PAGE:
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Update: Woodside restaurant, bakery set to open around Thanksgiving

 

This is an expanded version of a previously posted story.

If a new restaurant and bakery opens as planned around Thanksgiving at 3052 Woodside Road in Woodside, regular customers of what was once the Woodside Bakery & Cafe may recognize a menu advertising organic vegetables, artisanal pizza and roast chicken. Less familiar sights might include table cloths on some tables, and a full cocktail bar.

The restaurant is referred to for now as "The Bakery in Woodside" by Tim Stannard, a Woodside resident and founding partner of San Francisco-based Bacchus Management Group, which owns the restaurant and several others, including The Village Pub in Woodside. A theme for the new restaurant's menu has been coalescing around the idea of "simple elegant American food," he said.

Like the institution it is replacing, the new place will include a retail bakery with artisan breads, cookies, pies, pastries "and all other manner of sweets," Mr. Stannard told the Almanac. The barista-prepared drinks will include coffee from Bacchus' own roasting company, he said.

The restaurant will be open for breakfast, lunch and dinner, and "an expansive" brunch on weekends, he said.

Asked how many dollar signs guide books would assign the new restaurant, Mr. Stannard said he hopes for two. "We'd like to keep it inexpensive," he said, but with a menu that includes $1.75 muffins and $800 bottles of wine. He said he is "hopeful we can play some role in being the communal gathering spot for the town."

The building is in need of structural repairs, which are ongoing. The new restaurant and bakery will include the floor area of the former frame shop next door for a total of 4,100 square feet inside and the patio in the back.

In addition to The Village Pub, the Bacchus Management Group owns the Mayfield Bakery & Cafe in Palo Alto, Spruce restaurant in San Francisco, and the Pizza Antica restaurants in San Jose, Lafayette, Mill Valley and Santa Monica.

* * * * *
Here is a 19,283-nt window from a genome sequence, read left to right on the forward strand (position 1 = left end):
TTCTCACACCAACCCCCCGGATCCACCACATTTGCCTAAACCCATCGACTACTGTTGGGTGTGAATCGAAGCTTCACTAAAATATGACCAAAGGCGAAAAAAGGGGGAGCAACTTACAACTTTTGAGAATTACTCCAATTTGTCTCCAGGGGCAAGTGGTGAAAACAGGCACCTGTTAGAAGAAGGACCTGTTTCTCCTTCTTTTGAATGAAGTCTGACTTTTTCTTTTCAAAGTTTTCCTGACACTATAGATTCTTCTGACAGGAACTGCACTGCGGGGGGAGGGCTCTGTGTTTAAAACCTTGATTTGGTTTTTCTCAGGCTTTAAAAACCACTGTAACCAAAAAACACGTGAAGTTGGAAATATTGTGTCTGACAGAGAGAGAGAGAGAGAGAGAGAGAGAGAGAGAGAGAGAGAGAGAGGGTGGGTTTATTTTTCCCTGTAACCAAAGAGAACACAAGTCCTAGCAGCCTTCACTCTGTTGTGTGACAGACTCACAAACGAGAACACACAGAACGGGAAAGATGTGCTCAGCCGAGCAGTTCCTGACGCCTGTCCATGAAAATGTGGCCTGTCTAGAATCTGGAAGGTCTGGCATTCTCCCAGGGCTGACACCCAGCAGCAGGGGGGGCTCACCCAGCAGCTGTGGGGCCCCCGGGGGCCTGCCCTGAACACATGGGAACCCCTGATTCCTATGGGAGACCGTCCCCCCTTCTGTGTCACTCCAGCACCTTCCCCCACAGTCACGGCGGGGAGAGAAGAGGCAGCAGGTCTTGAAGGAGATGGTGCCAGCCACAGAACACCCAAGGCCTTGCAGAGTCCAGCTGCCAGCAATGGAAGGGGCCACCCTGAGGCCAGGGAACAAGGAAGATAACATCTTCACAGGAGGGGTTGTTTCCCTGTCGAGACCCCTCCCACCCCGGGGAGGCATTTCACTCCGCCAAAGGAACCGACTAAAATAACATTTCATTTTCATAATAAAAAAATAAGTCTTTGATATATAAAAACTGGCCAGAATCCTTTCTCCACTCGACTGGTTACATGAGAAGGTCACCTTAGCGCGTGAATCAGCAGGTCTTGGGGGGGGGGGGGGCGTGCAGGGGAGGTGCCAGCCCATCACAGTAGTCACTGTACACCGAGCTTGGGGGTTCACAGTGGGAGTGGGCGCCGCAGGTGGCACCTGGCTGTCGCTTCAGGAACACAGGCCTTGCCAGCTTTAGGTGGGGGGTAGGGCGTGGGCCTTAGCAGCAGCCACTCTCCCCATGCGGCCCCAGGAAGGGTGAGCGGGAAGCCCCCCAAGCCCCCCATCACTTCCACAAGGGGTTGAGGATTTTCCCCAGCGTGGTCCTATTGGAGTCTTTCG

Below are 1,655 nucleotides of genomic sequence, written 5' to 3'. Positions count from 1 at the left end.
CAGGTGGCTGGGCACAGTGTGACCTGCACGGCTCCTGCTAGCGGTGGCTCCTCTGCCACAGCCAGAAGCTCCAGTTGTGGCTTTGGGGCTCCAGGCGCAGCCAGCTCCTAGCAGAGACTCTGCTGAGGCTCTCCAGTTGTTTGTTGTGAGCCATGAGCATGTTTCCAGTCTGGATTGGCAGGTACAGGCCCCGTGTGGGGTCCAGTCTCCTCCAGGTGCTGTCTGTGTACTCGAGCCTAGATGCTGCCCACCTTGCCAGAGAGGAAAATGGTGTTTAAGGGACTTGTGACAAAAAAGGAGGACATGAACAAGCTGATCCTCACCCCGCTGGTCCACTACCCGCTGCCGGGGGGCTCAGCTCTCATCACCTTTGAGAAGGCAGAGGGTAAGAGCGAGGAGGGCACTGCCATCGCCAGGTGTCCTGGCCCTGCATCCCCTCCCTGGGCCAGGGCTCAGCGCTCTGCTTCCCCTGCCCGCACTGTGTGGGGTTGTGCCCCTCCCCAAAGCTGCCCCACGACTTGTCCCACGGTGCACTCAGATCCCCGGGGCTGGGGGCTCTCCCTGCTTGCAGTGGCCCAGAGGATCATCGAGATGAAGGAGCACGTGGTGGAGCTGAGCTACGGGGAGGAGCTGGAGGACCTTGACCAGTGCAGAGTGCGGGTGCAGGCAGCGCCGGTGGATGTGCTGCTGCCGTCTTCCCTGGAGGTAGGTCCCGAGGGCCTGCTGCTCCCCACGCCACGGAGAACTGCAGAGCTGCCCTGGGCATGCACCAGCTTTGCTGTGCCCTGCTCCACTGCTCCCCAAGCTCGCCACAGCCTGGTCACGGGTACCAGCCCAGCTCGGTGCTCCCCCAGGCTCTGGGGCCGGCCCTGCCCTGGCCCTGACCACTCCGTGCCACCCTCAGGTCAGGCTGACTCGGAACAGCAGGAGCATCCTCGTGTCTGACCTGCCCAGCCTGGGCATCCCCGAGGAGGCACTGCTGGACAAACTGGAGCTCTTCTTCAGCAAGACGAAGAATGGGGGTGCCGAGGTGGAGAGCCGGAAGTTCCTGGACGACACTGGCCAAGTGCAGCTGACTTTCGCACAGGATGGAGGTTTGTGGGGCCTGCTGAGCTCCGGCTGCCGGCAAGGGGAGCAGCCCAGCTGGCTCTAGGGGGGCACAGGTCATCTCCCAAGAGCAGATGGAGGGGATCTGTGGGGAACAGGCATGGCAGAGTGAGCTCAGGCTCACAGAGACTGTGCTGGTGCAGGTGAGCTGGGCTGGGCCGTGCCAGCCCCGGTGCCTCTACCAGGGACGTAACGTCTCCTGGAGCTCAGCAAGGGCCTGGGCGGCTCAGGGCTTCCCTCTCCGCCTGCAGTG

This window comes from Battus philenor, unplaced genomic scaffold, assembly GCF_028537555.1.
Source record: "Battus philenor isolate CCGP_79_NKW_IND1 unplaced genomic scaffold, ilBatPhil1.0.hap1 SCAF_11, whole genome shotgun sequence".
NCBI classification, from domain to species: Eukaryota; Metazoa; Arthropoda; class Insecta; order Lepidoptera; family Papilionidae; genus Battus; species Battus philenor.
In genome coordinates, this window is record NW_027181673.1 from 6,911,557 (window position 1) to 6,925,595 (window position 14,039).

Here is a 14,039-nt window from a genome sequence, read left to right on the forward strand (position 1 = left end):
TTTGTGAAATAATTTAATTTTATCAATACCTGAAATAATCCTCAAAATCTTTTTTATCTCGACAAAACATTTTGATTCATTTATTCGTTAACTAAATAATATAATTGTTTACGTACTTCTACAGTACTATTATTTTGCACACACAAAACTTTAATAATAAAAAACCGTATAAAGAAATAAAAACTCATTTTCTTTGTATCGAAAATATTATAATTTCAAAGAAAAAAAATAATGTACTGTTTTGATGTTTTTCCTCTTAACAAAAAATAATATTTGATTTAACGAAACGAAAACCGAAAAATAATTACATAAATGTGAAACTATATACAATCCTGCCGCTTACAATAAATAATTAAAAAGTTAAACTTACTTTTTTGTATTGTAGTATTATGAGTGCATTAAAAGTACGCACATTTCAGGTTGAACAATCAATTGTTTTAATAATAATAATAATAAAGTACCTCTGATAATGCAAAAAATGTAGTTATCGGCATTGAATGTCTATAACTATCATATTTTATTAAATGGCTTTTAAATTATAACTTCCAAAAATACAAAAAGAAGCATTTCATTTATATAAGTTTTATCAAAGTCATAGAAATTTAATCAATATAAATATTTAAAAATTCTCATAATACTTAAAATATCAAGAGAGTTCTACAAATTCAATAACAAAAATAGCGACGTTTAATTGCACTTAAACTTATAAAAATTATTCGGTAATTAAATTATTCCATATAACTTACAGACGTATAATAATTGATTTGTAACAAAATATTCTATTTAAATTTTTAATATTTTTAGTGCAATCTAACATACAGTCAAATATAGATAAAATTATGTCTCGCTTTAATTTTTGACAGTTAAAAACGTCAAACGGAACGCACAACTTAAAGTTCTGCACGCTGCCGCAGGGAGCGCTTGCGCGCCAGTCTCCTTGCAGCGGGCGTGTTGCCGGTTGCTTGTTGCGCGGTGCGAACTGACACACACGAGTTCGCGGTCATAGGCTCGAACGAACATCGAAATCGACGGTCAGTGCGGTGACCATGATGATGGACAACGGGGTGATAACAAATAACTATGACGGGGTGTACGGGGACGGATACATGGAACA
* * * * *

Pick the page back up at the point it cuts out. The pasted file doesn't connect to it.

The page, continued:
Spruce and The Village Pub each have a Michelin star, and both were chosen for the Grand Award from Wine Spectator magazine in 2015, Mr. Stannard said a combination shared by just three restaurant groups in the world, he said.

Eating tuition money

At age 20 and out of culinary school, Mr. Stannard (who is now 47) was managing Il Fornaio bakery in San Francisco, and it wore him out, he said. He enrolled at the University of California at Berkeley and focused on American studies with plans to be a history professor. Alice Waters' Chez Panisse restaurant in Berkeley, however, undid him.

"When you're an undergraduate, you probably shouldn't be dining at Chez Panisse three times a week," he said. "I blew through my whole college tuition."

He found a job tending bar at Bix restaurant in San Francisco, where owner Doug Biederbeck mentored him and, after Mr. Stannard graduated from Cal, turned over management of the restaurant to him, he said. More restaurant management experience followed and he founded Bacchus in 2001, the same year he opened The Village Pub.

Can't and won't

Asked how the staff at his new restaurant might respond to a request for something not on the menu, Mr. Stannard replied with two anecdotes that reflect his training of employees on the cautionary use of the words "can't" and "won't."

In the first instance, Mr. Stannard said, a customer requested a diet Mountain Dew. The waiter left the restaurant via the back door, ran to a convenience store and bought a six-pack of that beverage. Mr. Stannard said he encountered the waiter as he re-entered the kitchen without his apron, prompting a question as to where he had been. After a brief explanation, the customer got his diet Mountain Dew.

In the second case, Mr. Stannard said, a customer at the bar, having studied the menu, asked for pasta with Bolognese sauce not on the menu. The bartender asked the chef, who replied that it would be about 45 minutes. That customer came back again and again, always ordering the same thing, for 10 years, Mr. Stannard said. At one point, they asked him to please call ahead, he said.

"The food that we serve, that's just a tool to making people happy," Mr. Stannard said. Other considerations: the music, interior design, uniforms, lighting, the shape of the glasses, the table coverings, the weight of the cutlery. "It's a symphony of tastes," he said. "The restaurants that I love are the restaurants where I walk out the door feeling better than when I went in."

Asked about his hiring plans for the new Woodside venture, Mr. Stannard said the management would be hired well ahead of the working staff, and that Bacchus likes to promote from within. The company has its own internal training division. "We have very, very little turnover," he said. "Because of our reinvestment in the people we have, people don't leave."

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